With the introduction of Civ 6 personas, some Civ 6 leaders have two alternative personas representing different stages of their rule – they’re the same character, but with different agendas and abilities, and a new visual model. At the moment, the only leaders with alternate personas are Catherine de Medici and Teddy Roosevelt, and you could only get them if you pre-ordered the Civ 6 New Frontier Pass.
You can find a full list of all the agendas in the game, including hidden agendas, on the wiki – but here’s our guide to how to placate or provoke each Civ 6 Leader, sorted by the topic of contention.
- Eleanor of Aquitaine likes civs with high population cities close to her borders, and dislikes those with low population cities near her.
- Gitarja likes civilizations who don’t settle or conquer cities on small landmasses, and dislikes those who do.
- Teddy Roosevelt, in his standard or ‘Rough Rider’ persona, likes peaceful civs who have cities on his home continent and dislikes civs who start wars on his continent.
- Amanitore builds as many Districts in each city as possible, and likes if you do the same – but will disapprove if you don’t.
- Menelik II settles cities on Hills, and likes those that avoid settling on Hills themselves – and will dislike you if you do.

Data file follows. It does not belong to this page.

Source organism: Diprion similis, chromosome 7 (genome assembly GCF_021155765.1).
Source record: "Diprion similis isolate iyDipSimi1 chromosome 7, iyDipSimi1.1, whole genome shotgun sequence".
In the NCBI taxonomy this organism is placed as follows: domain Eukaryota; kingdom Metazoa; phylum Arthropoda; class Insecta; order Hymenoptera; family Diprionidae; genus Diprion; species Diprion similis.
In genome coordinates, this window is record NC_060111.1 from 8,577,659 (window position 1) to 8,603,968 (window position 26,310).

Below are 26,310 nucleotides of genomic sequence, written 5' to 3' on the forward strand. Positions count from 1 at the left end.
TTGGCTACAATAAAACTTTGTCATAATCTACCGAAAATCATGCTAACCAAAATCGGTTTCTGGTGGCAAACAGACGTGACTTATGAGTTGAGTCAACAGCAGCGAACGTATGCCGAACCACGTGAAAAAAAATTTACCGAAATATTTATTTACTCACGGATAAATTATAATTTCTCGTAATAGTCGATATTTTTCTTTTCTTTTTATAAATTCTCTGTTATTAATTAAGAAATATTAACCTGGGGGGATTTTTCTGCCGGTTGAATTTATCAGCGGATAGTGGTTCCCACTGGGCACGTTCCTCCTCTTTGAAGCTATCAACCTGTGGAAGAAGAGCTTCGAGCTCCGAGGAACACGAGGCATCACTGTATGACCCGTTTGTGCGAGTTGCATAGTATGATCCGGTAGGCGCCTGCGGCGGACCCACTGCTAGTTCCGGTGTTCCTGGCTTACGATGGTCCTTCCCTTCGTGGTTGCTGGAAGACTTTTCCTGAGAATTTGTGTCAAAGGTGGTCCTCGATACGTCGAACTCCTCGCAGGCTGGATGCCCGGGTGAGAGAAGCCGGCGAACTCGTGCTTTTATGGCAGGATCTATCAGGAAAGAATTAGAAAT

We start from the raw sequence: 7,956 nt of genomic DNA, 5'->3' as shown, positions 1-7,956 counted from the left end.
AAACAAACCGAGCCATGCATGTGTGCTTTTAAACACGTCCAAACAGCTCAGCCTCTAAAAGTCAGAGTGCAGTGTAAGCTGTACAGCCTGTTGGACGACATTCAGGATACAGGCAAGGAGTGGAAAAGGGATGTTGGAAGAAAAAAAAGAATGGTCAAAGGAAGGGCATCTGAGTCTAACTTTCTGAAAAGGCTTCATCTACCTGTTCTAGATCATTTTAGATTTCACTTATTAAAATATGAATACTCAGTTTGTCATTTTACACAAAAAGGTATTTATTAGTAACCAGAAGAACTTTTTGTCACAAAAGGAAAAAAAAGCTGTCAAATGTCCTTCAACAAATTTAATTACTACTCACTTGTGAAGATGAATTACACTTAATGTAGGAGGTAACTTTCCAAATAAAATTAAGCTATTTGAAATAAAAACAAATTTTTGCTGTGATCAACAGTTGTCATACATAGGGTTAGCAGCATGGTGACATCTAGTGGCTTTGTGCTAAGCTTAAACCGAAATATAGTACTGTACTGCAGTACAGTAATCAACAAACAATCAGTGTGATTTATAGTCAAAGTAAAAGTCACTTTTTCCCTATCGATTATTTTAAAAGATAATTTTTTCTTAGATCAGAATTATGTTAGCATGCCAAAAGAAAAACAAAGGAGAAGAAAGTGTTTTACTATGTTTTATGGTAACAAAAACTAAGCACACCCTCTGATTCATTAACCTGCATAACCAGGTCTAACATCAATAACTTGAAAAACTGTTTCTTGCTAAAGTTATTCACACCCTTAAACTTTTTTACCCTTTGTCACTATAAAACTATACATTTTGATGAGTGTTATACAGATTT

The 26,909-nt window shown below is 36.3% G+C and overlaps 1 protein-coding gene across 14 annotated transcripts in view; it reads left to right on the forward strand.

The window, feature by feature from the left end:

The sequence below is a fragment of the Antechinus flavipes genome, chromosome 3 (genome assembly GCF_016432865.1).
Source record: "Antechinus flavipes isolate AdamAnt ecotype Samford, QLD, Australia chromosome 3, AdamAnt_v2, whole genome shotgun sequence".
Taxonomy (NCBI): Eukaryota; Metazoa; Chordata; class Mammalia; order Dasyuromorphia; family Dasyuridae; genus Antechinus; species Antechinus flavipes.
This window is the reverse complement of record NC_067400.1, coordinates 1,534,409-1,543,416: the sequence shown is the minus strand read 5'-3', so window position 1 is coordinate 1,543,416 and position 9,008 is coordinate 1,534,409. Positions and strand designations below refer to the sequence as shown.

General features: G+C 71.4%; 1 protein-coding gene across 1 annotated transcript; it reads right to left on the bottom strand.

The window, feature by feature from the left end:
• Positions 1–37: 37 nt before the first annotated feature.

- Chandragupta dislikes civs with cities near his borders, but likes civs that keep their distance.
- Tamar likes civs who build walls around their cities, and dislikes those who don’t.
- Trajan tries to accumulate as much territory as possible, likes those who do the same, and dislikes civs with little territory.
- Pachacuti tries to settle near mountains, and will dislike it if you settle near them.
- Dido will try to settle near the coast, and likes civs who keep inland – she won’t be happy if you set up on the seaside.
- Lady Six Sky will keep her cities close to her capital, and likes civs who settle far from her – if you get too close to her, she’ll dislike you.
- Victoria likes civs who have a city on her home continent – she will try to establish a city on each continent, and will dislike civs who have cities on continents she hasn’t yet established cities on.
Military & war
- Hojo Tokimune likes civs that have a strong military while also having high faith or Culture. He dislikes civs with strong militaries but weak faith or culture.
- Simón Bolívar likes cives who promote their military units, and dislikes those who don’t.
- Robert the Bruce is disinclined to attack his neighbours, likes those who keep the peace with neighbouring civs, and dislikes those who wage war on them.